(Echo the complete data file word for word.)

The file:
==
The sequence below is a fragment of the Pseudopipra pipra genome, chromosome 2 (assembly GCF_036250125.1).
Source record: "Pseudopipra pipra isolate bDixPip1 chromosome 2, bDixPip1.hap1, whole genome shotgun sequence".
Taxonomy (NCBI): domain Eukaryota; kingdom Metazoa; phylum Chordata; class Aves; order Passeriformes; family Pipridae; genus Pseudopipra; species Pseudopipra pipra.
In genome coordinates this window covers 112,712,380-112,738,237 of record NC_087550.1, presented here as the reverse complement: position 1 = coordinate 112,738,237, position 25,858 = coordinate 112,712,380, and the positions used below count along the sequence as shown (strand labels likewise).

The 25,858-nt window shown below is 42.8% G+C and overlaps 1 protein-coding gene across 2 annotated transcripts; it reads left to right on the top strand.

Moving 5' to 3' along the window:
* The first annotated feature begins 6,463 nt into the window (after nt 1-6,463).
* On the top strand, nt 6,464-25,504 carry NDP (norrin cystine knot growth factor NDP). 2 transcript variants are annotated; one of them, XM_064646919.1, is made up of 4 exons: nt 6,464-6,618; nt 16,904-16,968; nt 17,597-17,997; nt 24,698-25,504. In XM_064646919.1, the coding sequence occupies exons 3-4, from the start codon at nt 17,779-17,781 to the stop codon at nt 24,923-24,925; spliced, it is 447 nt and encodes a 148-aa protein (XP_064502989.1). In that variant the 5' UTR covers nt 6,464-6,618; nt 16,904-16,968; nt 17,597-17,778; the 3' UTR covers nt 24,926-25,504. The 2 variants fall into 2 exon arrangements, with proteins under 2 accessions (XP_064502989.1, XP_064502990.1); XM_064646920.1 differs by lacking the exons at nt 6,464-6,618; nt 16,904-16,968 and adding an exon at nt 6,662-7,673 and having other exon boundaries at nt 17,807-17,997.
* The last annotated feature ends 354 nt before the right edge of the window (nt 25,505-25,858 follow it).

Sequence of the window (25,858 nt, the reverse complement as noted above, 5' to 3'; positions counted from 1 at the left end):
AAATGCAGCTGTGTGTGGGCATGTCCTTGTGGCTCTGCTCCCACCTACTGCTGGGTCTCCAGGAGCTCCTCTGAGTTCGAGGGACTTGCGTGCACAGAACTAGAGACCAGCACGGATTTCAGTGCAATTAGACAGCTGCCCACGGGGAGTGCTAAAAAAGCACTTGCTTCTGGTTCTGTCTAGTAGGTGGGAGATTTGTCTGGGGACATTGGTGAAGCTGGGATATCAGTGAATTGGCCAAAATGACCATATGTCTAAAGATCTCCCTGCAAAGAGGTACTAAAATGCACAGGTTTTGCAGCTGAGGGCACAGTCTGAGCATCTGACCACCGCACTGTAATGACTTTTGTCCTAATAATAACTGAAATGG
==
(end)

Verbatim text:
The sequence below is a fragment of the Pseudopipra pipra genome, chromosome 2 (assembly GCF_036250125.1).
Source record: "Pseudopipra pipra isolate bDixPip1 chromosome 2, bDixPip1.hap1, whole genome shotgun sequence".
Taxonomy (NCBI): domain Eukaryota; kingdom Metazoa; phylum Chordata; class Aves; order Passeriformes; family Pipridae; genus Pseudopipra; species Pseudopipra pipra.
In genome coordinates this window covers 112,712,380-112,738,237 of record NC_087550.1, presented here as the reverse complement: position 1 = coordinate 112,738,237, position 25,858 = coordinate 112,712,380, and the positions used below count along the sequence as shown (strand labels likewise).

The 25,858-nt window shown below is 42.8% G+C and overlaps 1 protein-coding gene across 2 annotated transcripts; it reads left to right on the top strand.

Moving 5' to 3' along the window:
* The first annotated feature begins 6,463 nt into the window (after nt 1-6,463).
* On the top strand, nt 6,464-25,504 carry NDP (norrin cystine knot growth factor NDP). 2 transcript variants are annotated; one of them, XM_064646919.1, is made up of 4 exons: nt 6,464-6,618; nt 16,904-16,968; nt 17,597-17,997; nt 24,698-25,504. In XM_064646919.1, the coding sequence occupies exons 3-4, from the start codon at nt 17,779-17,781 to the stop codon at nt 24,923-24,925; spliced, it is 447 nt and encodes a 148-aa protein (XP_064502989.1). In that variant the 5' UTR covers nt 6,464-6,618; nt 16,904-16,968; nt 17,597-17,778; the 3' UTR covers nt 24,926-25,504. The 2 variants fall into 2 exon arrangements, with proteins under 2 accessions (XP_064502989.1, XP_064502990.1); XM_064646920.1 differs by lacking the exons at nt 6,464-6,618; nt 16,904-16,968 and adding an exon at nt 6,662-7,673 and having other exon boundaries at nt 17,807-17,997.
* The last annotated feature ends 354 nt before the right edge of the window (nt 25,505-25,858 follow it).

Sequence of the window (25,858 nt, the reverse complement as noted above, 5' to 3'; positions counted from 1 at the left end):
AAATGCAGCTGTGTGTGGGCATGTCCTTGTGGCTCTGCTCCCACCTACTGCTGGGTCTCCAGGAGCTCCTCTGAGTTCGAGGGACTTGCGTGCACAGAACTAGAGACCAGCACGGATTTCAGTGCAATTAGACAGCTGCCCACGGGGAGTGCTAAAAAAGCACTTGCTTCTGGTTCTGTCTAGTAGGTGGGAGATTTGTCTGGGGACATTGGTGAAGCTGGGATATCAGTGAATTGGCCAAAATGACCATATGTCTAAAGATCTCCCTGCAAAGAGGTACTAAAATGCACAGGTTTTGCAGCTGAGGGCACAGTCTGAGCATCTGACCACCGCACTGTAATGACTTTTGTCCTAATAATAACTGAAATGG